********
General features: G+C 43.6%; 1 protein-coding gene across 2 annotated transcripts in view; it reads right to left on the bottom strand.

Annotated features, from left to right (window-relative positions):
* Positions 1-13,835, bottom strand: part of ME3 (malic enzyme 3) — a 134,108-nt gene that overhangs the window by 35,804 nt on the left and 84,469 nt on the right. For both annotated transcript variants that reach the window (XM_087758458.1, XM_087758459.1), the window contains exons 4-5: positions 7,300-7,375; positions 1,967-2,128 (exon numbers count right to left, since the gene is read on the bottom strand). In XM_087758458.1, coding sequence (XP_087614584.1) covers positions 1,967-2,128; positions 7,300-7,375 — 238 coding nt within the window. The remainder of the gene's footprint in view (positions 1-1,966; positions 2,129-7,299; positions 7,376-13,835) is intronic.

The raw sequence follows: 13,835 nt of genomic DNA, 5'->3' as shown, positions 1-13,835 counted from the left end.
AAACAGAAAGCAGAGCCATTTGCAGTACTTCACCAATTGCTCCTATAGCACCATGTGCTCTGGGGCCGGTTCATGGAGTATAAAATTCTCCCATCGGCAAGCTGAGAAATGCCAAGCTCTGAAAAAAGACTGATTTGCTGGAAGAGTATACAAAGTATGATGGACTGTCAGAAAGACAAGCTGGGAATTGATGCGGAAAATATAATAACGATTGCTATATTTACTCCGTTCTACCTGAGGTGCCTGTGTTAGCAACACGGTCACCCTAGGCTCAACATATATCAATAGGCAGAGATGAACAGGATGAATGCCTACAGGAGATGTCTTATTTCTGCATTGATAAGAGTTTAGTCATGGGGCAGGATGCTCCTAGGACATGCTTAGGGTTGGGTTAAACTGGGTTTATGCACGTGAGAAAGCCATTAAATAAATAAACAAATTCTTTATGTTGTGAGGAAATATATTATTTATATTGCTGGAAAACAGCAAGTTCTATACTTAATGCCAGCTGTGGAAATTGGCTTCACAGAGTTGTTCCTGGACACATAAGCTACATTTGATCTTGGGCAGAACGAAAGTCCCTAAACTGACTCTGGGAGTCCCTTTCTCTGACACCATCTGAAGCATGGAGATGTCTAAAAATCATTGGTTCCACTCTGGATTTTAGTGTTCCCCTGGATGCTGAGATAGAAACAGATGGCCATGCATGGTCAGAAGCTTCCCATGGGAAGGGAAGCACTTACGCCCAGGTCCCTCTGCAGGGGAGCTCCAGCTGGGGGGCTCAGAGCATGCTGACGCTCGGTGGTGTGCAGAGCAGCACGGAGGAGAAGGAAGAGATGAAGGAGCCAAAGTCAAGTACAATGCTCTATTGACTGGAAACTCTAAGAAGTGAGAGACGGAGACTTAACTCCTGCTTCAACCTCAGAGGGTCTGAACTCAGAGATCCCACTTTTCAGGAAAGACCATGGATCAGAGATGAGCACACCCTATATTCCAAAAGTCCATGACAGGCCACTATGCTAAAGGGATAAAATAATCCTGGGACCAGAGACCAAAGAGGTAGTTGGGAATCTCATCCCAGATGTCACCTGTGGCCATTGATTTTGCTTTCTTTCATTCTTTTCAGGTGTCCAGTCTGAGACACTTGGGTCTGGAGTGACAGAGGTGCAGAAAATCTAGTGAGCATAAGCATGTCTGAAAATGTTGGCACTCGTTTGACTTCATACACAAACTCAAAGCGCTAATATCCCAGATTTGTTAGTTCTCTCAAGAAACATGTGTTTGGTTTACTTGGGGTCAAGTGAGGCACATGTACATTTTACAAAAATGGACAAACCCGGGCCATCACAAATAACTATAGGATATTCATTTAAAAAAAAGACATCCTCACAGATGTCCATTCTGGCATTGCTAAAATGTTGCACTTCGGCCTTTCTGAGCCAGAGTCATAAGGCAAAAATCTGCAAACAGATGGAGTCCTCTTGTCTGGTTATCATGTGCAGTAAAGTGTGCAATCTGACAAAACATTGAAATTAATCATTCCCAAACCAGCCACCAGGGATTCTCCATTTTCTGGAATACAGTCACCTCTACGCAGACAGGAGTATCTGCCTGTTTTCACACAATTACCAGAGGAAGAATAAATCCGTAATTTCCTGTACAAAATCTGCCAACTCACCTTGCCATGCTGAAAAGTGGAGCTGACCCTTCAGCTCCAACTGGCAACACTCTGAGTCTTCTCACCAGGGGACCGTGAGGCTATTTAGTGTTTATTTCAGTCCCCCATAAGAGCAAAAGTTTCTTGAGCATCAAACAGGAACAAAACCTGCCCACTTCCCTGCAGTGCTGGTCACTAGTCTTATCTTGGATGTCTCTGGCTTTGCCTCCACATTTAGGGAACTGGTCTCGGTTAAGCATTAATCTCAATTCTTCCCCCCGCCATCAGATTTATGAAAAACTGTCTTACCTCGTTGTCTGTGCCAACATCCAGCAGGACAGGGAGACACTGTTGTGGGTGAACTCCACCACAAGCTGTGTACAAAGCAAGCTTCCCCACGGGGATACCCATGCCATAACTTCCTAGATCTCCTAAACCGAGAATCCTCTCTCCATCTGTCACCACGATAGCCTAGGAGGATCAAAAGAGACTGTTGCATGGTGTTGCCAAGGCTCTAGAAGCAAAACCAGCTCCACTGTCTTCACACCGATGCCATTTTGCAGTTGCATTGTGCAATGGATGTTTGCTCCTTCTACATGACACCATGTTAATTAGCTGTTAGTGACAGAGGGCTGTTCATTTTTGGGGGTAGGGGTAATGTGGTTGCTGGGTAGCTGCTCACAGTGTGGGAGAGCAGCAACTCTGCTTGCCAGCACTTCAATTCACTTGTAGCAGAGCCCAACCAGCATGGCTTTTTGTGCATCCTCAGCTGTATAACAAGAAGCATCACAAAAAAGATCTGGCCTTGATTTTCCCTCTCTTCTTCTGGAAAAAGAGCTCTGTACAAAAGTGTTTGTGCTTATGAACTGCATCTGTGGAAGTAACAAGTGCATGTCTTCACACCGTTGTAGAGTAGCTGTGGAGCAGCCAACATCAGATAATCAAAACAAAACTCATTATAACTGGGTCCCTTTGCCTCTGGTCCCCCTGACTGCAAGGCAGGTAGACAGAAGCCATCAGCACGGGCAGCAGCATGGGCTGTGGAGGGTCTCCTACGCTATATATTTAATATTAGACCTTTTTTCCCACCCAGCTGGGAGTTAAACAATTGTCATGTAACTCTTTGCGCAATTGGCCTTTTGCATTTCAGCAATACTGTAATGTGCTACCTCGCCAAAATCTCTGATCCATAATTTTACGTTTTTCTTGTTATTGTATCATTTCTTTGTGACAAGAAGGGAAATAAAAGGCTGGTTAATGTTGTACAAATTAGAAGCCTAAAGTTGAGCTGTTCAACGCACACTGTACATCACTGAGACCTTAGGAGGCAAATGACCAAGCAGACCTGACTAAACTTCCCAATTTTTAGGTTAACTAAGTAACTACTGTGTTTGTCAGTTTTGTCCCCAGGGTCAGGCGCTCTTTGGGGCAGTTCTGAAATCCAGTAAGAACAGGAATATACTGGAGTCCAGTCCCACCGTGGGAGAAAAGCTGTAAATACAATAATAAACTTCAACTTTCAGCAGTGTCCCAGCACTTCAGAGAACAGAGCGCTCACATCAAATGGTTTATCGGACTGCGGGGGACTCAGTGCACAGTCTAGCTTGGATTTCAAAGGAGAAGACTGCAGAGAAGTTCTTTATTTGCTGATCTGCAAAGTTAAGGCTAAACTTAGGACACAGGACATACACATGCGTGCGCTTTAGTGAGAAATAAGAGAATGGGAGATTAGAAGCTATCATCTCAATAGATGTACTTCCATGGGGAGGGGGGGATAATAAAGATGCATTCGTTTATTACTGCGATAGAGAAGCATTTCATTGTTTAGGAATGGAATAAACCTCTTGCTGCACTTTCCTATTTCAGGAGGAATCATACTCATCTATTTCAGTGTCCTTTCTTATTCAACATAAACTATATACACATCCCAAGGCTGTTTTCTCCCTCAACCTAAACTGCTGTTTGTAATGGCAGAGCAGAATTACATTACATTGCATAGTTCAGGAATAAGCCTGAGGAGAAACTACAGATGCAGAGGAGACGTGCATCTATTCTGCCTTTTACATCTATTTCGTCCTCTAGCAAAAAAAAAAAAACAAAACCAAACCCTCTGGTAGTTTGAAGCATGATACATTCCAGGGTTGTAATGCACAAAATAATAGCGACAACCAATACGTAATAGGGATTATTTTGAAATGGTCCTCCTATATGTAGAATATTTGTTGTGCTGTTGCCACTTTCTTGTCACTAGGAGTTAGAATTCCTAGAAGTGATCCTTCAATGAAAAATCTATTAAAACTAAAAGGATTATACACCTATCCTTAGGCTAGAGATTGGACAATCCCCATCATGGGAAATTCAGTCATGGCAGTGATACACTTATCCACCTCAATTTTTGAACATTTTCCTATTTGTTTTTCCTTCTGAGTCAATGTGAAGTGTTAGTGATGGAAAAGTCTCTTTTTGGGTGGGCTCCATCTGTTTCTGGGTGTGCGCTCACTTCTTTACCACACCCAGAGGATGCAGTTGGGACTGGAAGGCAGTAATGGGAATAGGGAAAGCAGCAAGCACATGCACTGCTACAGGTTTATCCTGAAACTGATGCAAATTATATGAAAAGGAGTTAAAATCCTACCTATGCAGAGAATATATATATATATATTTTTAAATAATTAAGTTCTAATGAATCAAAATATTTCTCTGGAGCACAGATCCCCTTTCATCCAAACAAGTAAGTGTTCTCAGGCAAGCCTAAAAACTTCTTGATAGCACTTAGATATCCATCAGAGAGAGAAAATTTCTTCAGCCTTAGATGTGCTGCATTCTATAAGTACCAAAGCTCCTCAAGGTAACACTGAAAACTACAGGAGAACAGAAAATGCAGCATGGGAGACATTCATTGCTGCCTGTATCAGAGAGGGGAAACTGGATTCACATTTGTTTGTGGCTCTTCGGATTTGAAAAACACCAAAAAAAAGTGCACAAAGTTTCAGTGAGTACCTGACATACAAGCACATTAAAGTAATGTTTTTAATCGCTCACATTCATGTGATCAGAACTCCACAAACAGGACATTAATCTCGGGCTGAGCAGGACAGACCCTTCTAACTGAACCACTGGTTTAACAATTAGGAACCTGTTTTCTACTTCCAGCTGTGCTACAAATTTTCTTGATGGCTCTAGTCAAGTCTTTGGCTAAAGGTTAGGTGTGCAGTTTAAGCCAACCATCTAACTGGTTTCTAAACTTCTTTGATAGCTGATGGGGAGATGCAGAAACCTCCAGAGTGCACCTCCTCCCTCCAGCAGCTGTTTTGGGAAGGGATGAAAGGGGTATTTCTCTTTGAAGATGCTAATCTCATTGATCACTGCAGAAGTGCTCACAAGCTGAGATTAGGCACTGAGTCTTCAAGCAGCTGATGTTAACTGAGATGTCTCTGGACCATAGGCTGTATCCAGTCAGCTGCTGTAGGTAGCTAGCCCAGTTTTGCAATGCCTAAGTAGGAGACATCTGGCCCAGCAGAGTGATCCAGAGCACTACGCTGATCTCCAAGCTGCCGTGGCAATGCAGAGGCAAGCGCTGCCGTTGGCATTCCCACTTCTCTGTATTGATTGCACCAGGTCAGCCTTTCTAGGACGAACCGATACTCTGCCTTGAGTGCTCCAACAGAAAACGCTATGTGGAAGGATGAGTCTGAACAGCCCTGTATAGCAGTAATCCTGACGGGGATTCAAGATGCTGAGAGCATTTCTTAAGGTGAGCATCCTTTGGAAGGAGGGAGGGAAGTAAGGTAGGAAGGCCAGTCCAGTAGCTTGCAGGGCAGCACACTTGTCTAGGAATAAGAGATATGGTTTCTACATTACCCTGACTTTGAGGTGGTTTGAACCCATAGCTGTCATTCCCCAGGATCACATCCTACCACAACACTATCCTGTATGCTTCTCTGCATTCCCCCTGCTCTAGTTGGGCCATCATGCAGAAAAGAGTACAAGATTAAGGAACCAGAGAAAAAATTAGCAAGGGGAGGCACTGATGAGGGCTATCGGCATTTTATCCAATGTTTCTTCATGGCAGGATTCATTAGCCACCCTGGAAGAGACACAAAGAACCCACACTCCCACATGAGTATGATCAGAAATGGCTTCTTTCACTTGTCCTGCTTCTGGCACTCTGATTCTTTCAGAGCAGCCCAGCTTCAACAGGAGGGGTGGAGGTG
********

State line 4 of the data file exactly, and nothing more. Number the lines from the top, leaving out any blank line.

The raw sequence follows: 13,835 nt of genomic DNA, 5'->3' as shown, positions 1-13,835 counted from the left end.